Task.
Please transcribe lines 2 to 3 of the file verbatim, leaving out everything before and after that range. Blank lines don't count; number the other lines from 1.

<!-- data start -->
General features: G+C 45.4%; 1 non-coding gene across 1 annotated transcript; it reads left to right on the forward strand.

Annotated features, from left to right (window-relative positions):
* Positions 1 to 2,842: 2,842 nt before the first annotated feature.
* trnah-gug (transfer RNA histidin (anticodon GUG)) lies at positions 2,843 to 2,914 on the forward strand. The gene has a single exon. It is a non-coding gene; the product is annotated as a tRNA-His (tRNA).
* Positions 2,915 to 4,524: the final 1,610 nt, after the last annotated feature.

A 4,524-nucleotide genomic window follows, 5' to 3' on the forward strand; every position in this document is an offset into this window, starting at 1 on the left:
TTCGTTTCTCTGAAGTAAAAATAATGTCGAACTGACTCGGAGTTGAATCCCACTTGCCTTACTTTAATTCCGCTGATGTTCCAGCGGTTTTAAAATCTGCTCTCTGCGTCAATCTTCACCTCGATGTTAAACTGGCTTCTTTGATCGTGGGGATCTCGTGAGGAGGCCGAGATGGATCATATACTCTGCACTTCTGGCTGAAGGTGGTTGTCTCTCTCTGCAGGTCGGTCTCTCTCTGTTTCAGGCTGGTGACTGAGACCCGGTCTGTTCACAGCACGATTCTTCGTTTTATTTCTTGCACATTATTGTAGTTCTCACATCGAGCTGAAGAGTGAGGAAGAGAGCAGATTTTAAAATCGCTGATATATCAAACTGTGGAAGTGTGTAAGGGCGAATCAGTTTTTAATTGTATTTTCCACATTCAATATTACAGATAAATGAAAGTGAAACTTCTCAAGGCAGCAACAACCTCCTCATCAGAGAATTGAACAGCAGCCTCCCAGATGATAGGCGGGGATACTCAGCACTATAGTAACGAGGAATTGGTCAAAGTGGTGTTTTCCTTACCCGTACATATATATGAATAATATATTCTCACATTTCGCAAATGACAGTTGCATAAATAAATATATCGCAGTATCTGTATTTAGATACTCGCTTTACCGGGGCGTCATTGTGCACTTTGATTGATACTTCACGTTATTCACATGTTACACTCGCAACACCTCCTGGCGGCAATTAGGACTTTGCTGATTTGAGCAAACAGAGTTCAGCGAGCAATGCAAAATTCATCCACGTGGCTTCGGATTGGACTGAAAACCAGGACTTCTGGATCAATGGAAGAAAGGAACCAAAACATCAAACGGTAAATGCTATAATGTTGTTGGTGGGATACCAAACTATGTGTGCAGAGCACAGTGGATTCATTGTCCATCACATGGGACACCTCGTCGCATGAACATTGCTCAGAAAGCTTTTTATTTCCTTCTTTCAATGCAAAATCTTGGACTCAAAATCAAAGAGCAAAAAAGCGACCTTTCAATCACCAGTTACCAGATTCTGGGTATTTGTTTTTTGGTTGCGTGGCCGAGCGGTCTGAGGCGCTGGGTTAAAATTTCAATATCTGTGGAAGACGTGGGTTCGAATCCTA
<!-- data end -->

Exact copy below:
Annotated features, from left to right (window-relative positions):
* Positions 1 to 2,842: 2,842 nt before the first annotated feature.